‘These pose a serious risk to human, animal and plant health.’ 

A release incident is defined as when a pathogen – such as a virus – may have escaped outside its primary containment area, such as a test tube or special ventilated unit where testing was being conducted.

There were few details available on individual accidents, such as the pathogen that was released, how the release occurred and where it took place.

Officials do not release this information because of alleged ‘national security risks’ to the US. 

One of the incidents occurred in September 2016 when a student at Washington University School of Medicine in St Louis, Missouri, walked around in the community for four days after accidentally piercing safety equipment and her finger with a needle coated in chikungunya virus before alerting her supervisor.

The student came down with a fever, body aches and chills – and was later admitted to the hospital where she tested positive for the mosquito-borne disease.

In another case in May 2018, it was revealed anthrax may have accidentally been released from the boiler room at Fort Detrick, Maryland, and into a nearby river where people were planting lilypads after the room was flooded in a storm.

Concerns were also raised in 2015 in Louisiana that a laboratory had accidentally released a disease called ‘Vietnamese timebomb fever’ into the local environment after monkeys at a colony near the lab started to test positive for the illness.

Yet more lapses were revealed in 2014 when vials of viable smallpox viruses were found in a cold room of an FDA laboratory instead of within proper security areas.

There are at least seven Biosafety Level Four (BSL4) labs in the United States, licensed to store and experiment on the most dangerous pathogens known to man.

The US also has dozens of Biosafety Level Three (BSL3) labs, which are also allowed to hold and experiment on dangerous pathogens.

Scientists in labs have previously described regulations of these labs as ‘patchwork’ at best and that they are unsure which authority to report to.

In September 2022, the GAO suggested a single authority should be set up to monitor the laboratories, in the same way as the nuclear industry – although this recommendation was rejected by the White House.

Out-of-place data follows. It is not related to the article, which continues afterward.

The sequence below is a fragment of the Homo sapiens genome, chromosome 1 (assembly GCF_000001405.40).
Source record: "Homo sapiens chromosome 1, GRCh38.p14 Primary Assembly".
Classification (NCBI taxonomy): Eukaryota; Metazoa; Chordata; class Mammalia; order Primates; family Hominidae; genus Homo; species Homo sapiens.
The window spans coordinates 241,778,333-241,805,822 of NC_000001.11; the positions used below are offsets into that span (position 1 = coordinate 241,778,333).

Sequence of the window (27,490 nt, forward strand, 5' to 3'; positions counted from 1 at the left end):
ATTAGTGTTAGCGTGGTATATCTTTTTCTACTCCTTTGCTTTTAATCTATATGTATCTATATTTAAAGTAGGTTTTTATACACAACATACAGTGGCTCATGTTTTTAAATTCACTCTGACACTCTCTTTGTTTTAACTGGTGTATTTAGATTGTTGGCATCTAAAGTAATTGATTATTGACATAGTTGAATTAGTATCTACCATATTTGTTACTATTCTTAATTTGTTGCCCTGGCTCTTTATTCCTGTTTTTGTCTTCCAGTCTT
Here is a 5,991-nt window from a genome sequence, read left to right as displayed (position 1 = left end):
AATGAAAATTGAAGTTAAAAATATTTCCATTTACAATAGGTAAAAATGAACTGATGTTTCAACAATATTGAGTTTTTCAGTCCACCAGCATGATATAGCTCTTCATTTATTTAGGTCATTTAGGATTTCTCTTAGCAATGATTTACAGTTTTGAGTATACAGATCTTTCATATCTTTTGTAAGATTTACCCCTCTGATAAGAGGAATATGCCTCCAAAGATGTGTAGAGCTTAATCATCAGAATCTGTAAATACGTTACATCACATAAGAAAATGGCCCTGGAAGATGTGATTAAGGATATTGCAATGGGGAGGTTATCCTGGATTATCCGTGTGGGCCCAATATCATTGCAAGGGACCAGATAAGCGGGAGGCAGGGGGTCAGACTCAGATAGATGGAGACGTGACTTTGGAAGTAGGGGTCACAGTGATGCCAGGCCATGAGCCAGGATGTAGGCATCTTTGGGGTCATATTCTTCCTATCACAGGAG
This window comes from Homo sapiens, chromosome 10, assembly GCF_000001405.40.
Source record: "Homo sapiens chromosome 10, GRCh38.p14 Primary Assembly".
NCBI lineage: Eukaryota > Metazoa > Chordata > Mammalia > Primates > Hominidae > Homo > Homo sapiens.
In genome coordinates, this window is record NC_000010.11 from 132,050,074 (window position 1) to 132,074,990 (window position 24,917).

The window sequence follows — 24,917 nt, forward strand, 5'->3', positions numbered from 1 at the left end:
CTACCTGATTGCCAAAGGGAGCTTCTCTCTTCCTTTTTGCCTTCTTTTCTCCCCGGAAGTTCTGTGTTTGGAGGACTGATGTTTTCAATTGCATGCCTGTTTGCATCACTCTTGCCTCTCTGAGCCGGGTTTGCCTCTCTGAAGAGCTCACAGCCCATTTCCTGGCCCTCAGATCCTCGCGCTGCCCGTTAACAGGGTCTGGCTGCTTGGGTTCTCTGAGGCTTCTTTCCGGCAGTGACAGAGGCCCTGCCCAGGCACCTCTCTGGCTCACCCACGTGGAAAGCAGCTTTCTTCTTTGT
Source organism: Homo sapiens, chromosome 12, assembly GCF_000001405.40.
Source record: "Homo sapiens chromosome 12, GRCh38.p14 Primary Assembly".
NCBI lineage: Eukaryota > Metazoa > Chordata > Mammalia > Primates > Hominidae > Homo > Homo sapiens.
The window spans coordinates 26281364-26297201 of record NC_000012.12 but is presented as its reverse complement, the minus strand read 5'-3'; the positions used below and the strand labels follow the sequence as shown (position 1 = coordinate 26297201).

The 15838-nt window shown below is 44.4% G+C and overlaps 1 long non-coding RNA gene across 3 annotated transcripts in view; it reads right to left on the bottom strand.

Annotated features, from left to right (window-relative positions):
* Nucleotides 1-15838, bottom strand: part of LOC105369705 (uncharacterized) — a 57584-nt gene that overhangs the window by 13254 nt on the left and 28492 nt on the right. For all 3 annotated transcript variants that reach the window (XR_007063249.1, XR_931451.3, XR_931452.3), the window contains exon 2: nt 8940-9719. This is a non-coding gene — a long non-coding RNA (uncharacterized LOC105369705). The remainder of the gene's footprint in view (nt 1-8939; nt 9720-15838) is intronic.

A hearing on regulation of the labs in October 2023 by the Select Subcommittee on the Coronavirus Pandemic also revealed holes in the oversight of these centers.

They concluded: ‘Both members and witnesses noted the lack of clear standards for design, construction and operation of high-containment laboratories.

‘[This] increases the risk of research-related accidents.’

They called for the US to standardize its regulation of laboratories in order to prevent further accidents, which could potentially start another pandemic.

There are 59 BSL4 labs globally, data shows, with nearly half of them located in Europe.

The largest in the world was the WIV, which had 3,000 meters of lab space, but in June last year a larger facility was opened in Manhattan, Kansas.

Like in the US, there are also a number of lab leaks that have occurred abroad.

Among the most notable incidents was in Russia when at least 68 people died in Sverdlovsk near Yekaterinburg, central Russia, after anthrax was accidentally released from a lab.

Witnesses described a ‘large pink cloud’ hovering in the air above the laboratory after the accident.

A release from a lab is also believed by some scientists to have sparked a flu pandemic in 1977, which started in the old USSR before spreading around the world. 

Younger adults were being infected by a strain of flu that had not been seen in the wild for decades, prompting theories of a lab leak.